Qwest bid backed by Miller of Legg Mason

April 07, 2005|By Laura Smitherman | Laura Smitherman,SUN STAFF

Legg Mason's star mutual fund manager William H. Miller III said he will vote against the proposed merger between MCI Inc. and Verizon Communications Inc. after he failed to persuade MCI's board to accept a different offer.

Miller fired off a letter Tuesday to MCI Chairman Nicholas deB. Katzenbach expressing support for Qwest Communications in its bid to woo MCI away from Verizon. Miller's last-ditch effort failed, and the MCI board decided late Tuesday that it would stick with Verizon and again reject a higher offer from Qwest.

"If the latest Verizon offer is presented to shareholders for approval, we intend to vote against it," Miller wrote. He called Qwest's offer "clearly and significantly superior to Verizon's."

Legg Mason Capital Management, which Miller runs from Baltimore as chief executive officer, has made a big investment in Ashburn, Va.-based MCI, the second-largest long-distance phone company. Legg Mason is one of the largest MCI shareholders with 5.6 million shares, about 2 percent of the total.

Miller is not alone in spurning the Verizon bid. Other investors, including the company's biggest shareholder, Mexican billionaire Carlos Slim, have said the offer is too low. Miller couldn't be reached to comment further yesterday.

Miller has a history of rattling cages in corporate boardrooms. He weighed in on Eastman Kodak Co.'s plan to move into digital cameras several years ago. And he has met with a group of fund managers organized by retired Vanguard founder John Bogle to discuss using their influence as investors to influence corporate behavior.

Legg Mason could have more leverage in a combined MCI-Qwest because it also holds 240 million Qwest shares. Miller said his funds don't hold Verizon stock.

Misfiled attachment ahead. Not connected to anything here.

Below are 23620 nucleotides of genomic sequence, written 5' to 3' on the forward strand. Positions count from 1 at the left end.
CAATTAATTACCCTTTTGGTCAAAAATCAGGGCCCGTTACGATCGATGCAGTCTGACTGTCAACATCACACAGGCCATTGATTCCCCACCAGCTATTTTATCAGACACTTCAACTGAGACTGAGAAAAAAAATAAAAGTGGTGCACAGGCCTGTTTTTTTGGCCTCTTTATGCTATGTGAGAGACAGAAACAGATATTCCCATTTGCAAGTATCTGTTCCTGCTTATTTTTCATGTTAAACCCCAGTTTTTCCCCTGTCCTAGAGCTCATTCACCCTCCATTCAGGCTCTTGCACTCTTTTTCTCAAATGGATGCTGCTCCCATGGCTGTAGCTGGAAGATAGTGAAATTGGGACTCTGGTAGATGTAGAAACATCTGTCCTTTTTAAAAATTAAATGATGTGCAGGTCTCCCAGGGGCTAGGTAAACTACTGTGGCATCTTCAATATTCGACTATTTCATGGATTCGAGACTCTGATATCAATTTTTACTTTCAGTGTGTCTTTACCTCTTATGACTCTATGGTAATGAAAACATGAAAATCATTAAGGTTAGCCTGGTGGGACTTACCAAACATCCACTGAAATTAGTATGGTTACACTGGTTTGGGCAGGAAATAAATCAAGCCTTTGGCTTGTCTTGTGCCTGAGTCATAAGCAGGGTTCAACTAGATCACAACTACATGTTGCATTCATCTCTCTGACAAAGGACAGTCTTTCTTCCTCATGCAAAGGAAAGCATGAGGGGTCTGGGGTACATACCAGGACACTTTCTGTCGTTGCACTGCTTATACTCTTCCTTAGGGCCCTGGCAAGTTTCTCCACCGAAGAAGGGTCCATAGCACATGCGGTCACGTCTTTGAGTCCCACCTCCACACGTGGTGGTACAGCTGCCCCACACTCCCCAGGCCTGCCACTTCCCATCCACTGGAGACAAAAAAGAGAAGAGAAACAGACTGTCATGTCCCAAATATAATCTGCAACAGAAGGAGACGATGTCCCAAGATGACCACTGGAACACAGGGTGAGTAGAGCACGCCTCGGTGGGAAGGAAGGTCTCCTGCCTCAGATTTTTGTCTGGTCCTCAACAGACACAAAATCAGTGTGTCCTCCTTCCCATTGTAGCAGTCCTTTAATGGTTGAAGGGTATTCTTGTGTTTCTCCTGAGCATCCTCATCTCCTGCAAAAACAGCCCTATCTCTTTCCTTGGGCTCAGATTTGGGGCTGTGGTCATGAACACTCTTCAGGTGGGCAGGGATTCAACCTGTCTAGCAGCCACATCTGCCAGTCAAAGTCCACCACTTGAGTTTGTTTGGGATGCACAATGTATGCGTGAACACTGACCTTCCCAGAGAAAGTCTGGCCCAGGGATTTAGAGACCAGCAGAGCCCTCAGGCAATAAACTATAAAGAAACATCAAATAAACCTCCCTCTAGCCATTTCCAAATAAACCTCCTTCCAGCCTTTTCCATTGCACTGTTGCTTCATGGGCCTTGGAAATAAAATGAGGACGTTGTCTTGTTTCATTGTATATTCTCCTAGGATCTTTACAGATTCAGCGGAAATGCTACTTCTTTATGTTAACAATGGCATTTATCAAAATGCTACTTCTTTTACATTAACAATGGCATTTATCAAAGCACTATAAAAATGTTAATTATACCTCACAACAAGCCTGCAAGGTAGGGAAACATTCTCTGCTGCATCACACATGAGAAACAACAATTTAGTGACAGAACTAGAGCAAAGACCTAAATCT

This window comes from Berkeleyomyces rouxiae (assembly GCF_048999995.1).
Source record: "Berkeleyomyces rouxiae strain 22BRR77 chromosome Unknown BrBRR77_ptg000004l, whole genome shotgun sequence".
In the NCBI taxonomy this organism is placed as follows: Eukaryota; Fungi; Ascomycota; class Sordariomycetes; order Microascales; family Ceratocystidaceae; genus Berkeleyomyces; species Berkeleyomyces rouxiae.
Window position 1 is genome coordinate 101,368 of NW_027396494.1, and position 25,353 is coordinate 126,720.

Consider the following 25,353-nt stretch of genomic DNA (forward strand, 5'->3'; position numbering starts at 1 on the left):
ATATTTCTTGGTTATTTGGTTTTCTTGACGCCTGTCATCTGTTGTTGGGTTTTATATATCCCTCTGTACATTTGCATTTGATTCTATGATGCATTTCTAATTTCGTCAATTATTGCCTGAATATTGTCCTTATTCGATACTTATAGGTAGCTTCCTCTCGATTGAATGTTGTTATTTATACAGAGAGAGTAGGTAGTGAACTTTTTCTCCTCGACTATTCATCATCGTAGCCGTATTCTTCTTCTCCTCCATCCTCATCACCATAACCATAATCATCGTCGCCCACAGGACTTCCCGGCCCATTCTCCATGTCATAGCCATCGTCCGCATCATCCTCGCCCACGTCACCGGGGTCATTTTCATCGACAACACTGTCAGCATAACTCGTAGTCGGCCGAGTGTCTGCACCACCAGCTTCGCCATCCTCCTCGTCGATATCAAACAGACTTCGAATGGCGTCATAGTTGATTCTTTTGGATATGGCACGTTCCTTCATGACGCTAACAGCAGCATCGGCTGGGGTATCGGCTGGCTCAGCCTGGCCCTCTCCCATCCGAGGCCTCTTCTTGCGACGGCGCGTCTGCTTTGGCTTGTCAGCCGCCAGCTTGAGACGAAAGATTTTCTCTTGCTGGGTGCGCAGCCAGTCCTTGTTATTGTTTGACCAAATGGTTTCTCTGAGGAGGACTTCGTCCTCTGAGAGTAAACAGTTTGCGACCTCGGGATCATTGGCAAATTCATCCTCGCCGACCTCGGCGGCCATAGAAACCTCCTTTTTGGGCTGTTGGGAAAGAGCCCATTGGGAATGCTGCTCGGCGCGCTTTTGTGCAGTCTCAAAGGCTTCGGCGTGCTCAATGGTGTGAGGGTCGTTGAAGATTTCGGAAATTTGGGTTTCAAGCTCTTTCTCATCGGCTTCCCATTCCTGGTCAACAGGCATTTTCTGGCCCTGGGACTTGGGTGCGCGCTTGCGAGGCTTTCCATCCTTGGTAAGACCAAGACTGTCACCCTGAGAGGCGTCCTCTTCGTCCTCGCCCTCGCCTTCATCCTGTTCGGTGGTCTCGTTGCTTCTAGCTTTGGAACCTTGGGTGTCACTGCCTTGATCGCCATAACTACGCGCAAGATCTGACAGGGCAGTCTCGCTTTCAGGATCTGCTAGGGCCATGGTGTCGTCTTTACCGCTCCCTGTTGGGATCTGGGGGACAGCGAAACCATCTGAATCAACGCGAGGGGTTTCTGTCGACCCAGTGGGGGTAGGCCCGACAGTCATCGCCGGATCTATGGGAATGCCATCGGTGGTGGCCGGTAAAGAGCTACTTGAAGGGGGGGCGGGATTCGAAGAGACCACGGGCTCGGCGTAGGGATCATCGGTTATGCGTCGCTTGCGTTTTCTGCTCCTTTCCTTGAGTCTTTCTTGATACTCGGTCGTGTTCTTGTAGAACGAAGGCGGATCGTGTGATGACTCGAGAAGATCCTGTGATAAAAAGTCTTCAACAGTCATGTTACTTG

Qwest shares "offer significant investment merit not well understood by the market," Miller wrote. "If we thought the shares of Verizon offered similar potential, we would own them. We do not."

Miller is regarded as one of the most talented fund managers. His Legg Mason Value Trust has outperformed the S&P 500 stock index for 14 consecutive years.

The three-way bidding war began two months ago. Verizon's latest stock-and-cash bid values MCI at $23.10 a share. Qwest's offer is up to $27.50 a share.

Denver-based Qwest provides local telephone service, mostly in Western states. New York-based Verizon dominates in the East.

MCI's board has said it is concerned that customers wouldn't like a merger with Qwest and indicated that Verizon is on more stable financial footing. MCI spokesman Peter Lucht declined to comment on Miller's letter.

Michael Capellas, MCI's chief executive officer, met with Miller's team to explain the board's reasoning and the risks associated with Qwest's proposal. Miller said he didn't buy Capellas' argument.

"Those are risks we are more than willing to take, since we believe the potential rewards are sufficiently large for long-term owners to compensate us for those risks," Miller wrote.

Besides, Miller said, MCI shareholders are game for taking risks. They own stock in a company that two years ago, when it was known as WorldCom, made the largest bankruptcy filing in U.S. history.

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